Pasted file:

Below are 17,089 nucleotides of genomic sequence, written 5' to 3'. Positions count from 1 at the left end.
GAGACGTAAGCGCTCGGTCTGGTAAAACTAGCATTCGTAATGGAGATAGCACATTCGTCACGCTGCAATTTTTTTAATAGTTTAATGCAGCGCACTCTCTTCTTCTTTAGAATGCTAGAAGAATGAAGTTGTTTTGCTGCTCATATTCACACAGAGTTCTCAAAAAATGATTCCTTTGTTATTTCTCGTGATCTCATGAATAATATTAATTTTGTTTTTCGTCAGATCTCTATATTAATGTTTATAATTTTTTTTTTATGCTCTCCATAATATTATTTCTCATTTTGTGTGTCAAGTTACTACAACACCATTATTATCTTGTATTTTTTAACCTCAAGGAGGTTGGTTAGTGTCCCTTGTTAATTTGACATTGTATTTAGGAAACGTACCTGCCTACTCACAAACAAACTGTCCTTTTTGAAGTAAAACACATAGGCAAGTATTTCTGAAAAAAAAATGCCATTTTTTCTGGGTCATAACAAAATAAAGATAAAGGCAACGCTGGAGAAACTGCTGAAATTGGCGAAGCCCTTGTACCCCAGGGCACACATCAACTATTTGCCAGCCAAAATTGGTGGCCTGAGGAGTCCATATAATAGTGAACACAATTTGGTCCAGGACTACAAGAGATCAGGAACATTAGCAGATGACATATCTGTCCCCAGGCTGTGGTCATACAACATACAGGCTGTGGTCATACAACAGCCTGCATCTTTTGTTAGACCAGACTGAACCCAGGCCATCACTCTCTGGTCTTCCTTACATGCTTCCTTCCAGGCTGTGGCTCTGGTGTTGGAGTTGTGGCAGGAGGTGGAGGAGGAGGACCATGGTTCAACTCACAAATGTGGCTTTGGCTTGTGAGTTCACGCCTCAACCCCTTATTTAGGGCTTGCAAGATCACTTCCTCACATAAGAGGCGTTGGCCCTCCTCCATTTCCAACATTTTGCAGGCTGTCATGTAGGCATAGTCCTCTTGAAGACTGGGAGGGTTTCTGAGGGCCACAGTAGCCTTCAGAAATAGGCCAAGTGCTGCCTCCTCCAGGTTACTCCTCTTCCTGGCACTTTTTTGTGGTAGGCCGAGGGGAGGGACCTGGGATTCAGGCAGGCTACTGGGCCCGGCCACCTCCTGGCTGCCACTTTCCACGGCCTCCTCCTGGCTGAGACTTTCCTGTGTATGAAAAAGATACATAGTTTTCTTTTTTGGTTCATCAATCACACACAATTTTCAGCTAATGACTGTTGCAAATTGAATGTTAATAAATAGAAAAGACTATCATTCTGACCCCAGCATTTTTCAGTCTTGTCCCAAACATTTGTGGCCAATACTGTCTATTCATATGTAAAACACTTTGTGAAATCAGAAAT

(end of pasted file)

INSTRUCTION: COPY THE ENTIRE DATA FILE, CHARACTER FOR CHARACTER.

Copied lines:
Below are 17,089 nucleotides of genomic sequence, written 5' to 3'. Positions count from 1 at the left end.
GAGACGTAAGCGCTCGGTCTGGTAAAACTAGCATTCGTAATGGAGATAGCACATTCGTCACGCTGCAATTTTTTTAATAGTTTAATGCAGCGCACTCTCTTCTTCTTTAGAATGCTAGAAGAATGAAGTTGTTTTGCTGCTCATATTCACACAGAGTTCTCAAAAAATGATTCCTTTGTTATTTCTCGTGATCTCATGAATAATATTAATTTTGTTTTTCGTCAGATCTCTATATTAATGTTTATAATTTTTTTTTTATGCTCTCCATAATATTATTTCTCATTTTGTGTGTCAAGTTACTACAACACCATTATTATCTTGTATTTTTTAACCTCAAGGAGGTTGGTTAGTGTCCCTTGTTAATTTGACATTGTATTTAGGAAACGTACCTGCCTACTCACAAACAAACTGTCCTTTTTGAAGTAAAACACATAGGCAAGTATTTCTGAAAAAAAAATGCCATTTTTTCTGGGTCATAACAAAATAAAGATAAAGGCAACGCTGGAGAAACTGCTGAAATTGGCGAAGCCCTTGTACCCCAGGGCACACATCAACTATTTGCCAGCCAAAATTGGTGGCCTGAGGAGTCCATATAATAGTGAACACAATTTGGTCCAGGACTACAAGAGATCAGGAACATTAGCAGATGACATATCTGTCCCCAGGCTGTGGTCATACAACATACAGGCTGTGGTCATACAACAGCCTGCATCTTTTGTTAGACCAGACTGAACCCAGGCCATCACTCTCTGGTCTTCCTTACATGCTTCCTTCCAGGCTGTGGCTCTGGTGTTGGAGTTGTGGCAGGAGGTGGAGGAGGAGGACCATGGTTCAACTCACAAATGTGGCTTTGGCTTGTGAGTTCACGCCTCAACCCCTTATTTAGGGCTTGCAAGATCACTTCCTCACATAAGAGGCGTTGGCCCTCCTCCATTTCCAACATTTTGCAGGCTGTCATGTAGGCATAGTCCTCTTGAAGACTGGGAGGGTTTCTGAGGGCCACAGTAGCCTTCAGAAATAGGCCAAGTGCTGCCTCCTCCAGGTTACTCCTCTTCCTGGCACTTTTTTGTGGTAGGCCGAGGGGAGGGACCTGGGATTCAGGCAGGCTACTGGGCCCGGCCACCTCCTGGCTGCCACTTTCCACGGCCTCCTCCTGGCTGAGACTTTCCTGTGTATGAAAAAGATACATAGTTTTCTTTTTTGGTTCATCAATCACACACAATTTTCAGCTAATGACTGTTGCAAATTGAATGTTAATAAATAGAAAAGACTATCATTCTGACCCCAGCATTTTTCAGTCTTGTCCCAAACATTTGTGGCCAATACTGTCTATTCATATGTAAAACACTTTGTGAAATCAGAAAT